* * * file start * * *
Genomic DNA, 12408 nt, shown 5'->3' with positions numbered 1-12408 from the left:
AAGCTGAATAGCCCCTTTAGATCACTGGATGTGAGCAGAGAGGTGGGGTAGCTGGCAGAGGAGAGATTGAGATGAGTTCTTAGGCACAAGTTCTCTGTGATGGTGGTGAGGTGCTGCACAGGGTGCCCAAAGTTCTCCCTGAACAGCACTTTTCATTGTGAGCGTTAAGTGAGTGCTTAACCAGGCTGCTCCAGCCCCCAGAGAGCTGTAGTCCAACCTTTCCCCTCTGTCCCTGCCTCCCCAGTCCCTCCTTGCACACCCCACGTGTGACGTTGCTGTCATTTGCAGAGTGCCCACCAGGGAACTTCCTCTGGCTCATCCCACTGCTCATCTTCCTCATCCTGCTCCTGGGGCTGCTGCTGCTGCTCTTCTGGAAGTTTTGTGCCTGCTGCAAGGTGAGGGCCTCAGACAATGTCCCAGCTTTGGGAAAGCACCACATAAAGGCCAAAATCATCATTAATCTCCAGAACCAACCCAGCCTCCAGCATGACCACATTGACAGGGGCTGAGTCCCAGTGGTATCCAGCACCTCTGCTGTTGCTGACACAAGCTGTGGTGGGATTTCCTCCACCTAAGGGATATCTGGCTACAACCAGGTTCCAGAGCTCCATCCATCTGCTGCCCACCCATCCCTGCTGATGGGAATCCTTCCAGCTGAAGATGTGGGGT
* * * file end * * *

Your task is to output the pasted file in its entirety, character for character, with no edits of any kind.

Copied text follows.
Genomic DNA, 12408 nt, shown 5'->3' with positions numbered 1-12408 from the left:
AAGCTGAATAGCCCCTTTAGATCACTGGATGTGAGCAGAGAGGTGGGGTAGCTGGCAGAGGAGAGATTGAGATGAGTTCTTAGGCACAAGTTCTCTGTGATGGTGGTGAGGTGCTGCACAGGGTGCCCAAAGTTCTCCCTGAACAGCACTTTTCATTGTGAGCGTTAAGTGAGTGCTTAACCAGGCTGCTCCAGCCCCCAGAGAGCTGTAGTCCAACCTTTCCCCTCTGTCCCTGCCTCCCCAGTCCCTCCTTGCACACCCCACGTGTGACGTTGCTGTCATTTGCAGAGTGCCCACCAGGGAACTTCCTCTGGCTCATCCCACTGCTCATCTTCCTCATCCTGCTCCTGGGGCTGCTGCTGCTGCTCTTCTGGAAGTTTTGTGCCTGCTGCAAGGTGAGGGCCTCAGACAATGTCCCAGCTTTGGGAAAGCACCACATAAAGGCCAAAATCATCATTAATCTCCAGAACCAACCCAGCCTCCAGCATGACCACATTGACAGGGGCTGAGTCCCAGTGGTATCCAGCACCTCTGCTGTTGCTGACACAAGCTGTGGTGGGATTTCCTCCACCTAAGGGATATCTGGCTACAACCAGGTTCCAGAGCTCCATCCATCTGCTGCCCACCCATCCCTGCTGATGGGAATCCTTCCAGCTGAAGATGTGGGGT